The PRH Act

Our efforts to engage the medical community in patient-centered policy advocacy began with the Patients Reproductive Health Act (PRH Act). The PRH Act says you have the right to make your own reproductive healthcare decisions free from harassment, intimidation, political interference, or false information.

Introduced in Wisconsin in 2016 in partnership with the Wisconsin Alliance for Women’s Health, the PRH Act initiative is a multifaceted package of ideas and policies built on three foundational ideas:

  • That the provider-patient relationship must be grounded in truthful, evidence-based medicine
  • That patients deserve care that is free of intimidation and violence for themselves, their families, and their health care providers
  • That government should not interfere with highly personal medical decisions that patients make after consulting with their doctors

PRH Act in Wisconsin

PRH Act in Wisconsin

When working on the PRH Act, our partners in Wisconsin found that it was especially helpful to create a fact sheet to give to legislators, constituents, and other stakeholders to ensure they understood all of the components of the Act.

Take a look at our Wisconsin fact sheet as a starting place if you’re working on proactive legislation using a medical framework.

Message Guidelines

PRH Act Messaging Guidelines

When working on proactive legislation, its critical that all stakeholders understand how to talk about the legislation to others. To access the PRH Act Messaging Guidelines, please email for the password.

As you can see in the PRH Act Messaging Guidelines, break out your messaging for proactive legislation into a big picture soundbite, general talking points, and subject specific talking points.

Lessons Learned

Utilize their unique voices. Make sure that the work they are doing takes advantage of their medical expertise to use their time and skills most effectively. Give them opportunities to share experiences about their patients’ challenges and successes in accessing care, explain the medical benefits or harms of policy, and discuss what policy will do to their ability to care for their patients. Keep them focused on medicine, not politics.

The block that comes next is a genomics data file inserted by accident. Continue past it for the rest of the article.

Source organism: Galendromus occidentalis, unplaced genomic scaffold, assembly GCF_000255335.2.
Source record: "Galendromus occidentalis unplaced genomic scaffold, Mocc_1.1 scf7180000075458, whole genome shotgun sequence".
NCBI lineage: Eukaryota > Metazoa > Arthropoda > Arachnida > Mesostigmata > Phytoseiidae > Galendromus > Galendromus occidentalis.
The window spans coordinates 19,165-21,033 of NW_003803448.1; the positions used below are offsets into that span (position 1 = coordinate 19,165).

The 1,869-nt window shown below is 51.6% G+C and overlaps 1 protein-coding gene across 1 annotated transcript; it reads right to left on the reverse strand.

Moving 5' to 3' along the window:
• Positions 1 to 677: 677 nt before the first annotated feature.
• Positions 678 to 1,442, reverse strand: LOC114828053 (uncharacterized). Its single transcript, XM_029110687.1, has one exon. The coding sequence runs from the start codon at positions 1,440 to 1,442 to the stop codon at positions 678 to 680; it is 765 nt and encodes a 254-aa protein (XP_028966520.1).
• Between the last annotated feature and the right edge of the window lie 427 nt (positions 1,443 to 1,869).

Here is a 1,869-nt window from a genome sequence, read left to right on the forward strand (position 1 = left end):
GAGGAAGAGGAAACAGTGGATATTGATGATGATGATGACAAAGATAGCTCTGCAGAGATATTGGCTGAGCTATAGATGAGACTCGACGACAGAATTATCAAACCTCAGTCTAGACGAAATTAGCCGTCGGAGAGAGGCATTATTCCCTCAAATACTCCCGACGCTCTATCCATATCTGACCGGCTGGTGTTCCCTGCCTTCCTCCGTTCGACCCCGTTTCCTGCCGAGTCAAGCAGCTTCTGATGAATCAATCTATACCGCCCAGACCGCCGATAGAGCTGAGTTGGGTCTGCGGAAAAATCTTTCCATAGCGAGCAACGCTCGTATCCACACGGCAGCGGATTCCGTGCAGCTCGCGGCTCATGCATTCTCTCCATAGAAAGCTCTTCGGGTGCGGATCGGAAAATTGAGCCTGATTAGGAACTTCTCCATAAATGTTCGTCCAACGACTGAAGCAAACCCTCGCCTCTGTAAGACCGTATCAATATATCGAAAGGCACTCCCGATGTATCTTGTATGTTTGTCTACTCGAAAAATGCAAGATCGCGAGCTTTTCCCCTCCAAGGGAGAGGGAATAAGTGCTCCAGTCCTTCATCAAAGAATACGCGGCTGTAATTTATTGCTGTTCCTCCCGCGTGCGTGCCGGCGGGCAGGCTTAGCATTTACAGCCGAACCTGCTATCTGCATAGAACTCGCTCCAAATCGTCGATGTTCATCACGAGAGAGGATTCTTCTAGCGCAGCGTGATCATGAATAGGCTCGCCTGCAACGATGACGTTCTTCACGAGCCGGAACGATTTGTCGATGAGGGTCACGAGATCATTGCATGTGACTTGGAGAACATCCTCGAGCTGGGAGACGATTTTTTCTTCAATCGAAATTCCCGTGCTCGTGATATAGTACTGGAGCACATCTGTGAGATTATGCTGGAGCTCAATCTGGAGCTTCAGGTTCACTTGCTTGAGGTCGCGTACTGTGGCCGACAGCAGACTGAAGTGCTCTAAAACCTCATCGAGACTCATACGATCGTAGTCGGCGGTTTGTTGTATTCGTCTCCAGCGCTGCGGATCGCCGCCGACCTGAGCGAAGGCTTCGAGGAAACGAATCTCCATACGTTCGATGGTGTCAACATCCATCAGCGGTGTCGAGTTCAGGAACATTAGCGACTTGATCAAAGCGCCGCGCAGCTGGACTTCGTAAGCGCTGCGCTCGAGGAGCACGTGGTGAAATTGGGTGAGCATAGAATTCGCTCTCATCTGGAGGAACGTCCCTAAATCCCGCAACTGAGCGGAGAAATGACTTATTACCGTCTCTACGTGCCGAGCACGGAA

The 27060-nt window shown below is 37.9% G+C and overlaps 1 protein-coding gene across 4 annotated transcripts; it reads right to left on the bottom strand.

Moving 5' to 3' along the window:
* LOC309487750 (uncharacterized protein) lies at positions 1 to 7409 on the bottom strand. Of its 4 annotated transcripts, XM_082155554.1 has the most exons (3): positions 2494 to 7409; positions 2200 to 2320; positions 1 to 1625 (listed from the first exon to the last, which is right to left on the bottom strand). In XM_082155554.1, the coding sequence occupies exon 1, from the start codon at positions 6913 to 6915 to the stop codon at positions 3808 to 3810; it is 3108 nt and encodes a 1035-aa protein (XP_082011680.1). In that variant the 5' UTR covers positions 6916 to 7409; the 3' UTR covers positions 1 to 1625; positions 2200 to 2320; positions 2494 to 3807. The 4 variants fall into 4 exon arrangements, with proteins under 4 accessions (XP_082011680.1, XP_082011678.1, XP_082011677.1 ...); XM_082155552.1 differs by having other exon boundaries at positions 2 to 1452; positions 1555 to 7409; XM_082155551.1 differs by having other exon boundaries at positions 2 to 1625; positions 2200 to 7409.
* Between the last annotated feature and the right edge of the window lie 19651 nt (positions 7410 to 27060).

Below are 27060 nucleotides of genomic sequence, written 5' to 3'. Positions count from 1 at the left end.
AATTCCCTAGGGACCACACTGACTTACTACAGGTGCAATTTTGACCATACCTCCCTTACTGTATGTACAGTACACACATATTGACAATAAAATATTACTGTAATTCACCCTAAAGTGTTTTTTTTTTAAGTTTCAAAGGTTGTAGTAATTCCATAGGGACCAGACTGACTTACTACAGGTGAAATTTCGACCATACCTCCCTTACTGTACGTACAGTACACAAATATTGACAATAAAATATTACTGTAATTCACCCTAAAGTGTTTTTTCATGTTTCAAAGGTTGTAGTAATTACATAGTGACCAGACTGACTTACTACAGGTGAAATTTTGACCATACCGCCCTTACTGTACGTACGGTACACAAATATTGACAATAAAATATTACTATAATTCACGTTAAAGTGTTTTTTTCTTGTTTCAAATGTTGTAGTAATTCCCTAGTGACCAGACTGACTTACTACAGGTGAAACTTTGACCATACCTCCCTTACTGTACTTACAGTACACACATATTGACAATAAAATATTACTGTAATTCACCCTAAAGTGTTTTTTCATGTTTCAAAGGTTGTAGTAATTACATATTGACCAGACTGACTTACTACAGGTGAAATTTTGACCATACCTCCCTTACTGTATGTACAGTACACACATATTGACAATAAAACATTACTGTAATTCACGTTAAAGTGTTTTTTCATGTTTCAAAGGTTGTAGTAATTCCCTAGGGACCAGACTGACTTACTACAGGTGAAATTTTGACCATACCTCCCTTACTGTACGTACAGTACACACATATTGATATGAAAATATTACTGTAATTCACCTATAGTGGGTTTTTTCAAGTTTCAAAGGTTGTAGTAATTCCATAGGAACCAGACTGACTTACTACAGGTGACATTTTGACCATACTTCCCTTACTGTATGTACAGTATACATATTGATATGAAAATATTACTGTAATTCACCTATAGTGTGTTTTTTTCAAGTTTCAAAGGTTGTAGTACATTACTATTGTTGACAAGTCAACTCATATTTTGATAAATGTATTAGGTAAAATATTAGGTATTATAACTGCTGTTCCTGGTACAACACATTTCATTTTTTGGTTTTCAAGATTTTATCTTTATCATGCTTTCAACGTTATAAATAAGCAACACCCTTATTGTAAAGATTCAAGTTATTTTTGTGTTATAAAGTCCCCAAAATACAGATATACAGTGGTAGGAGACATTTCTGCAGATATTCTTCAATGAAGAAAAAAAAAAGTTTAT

Provide support and guidance. Health care providers are experts in medicine, but not legislative process. If you would like assistance in conducting an advocacy training for health care providers, contact Lauren Boc at

Remember that health care is delivered in teams. In addition to physicians, nurses, physician assistants, pharmacists, social workers, providers in training like medical students and nursing students are interested in prospective legislation and how it will affect their patients.

Recognize that providers’ schedules may be set far in advance. Make any requests for testimony or legislative visits as early as possible.

Consider incorporating health care providers into your advocacy work in a sustained way, such as on your board or through a medical advisory committee.


Physicians for Reproductive Health gratefully acknowledges the vision, leadership, and generosity of our Campaign Leadership Council, a dedicated group of individual supporters who worked tirelessly to raise support to create and promote the Patients Reproductive Health Act. Our gratitude also to two anonymous foundations as well as the Educational Foundation of America and the Mary Wohlford Foundation which gave vital support for this legislative initiative.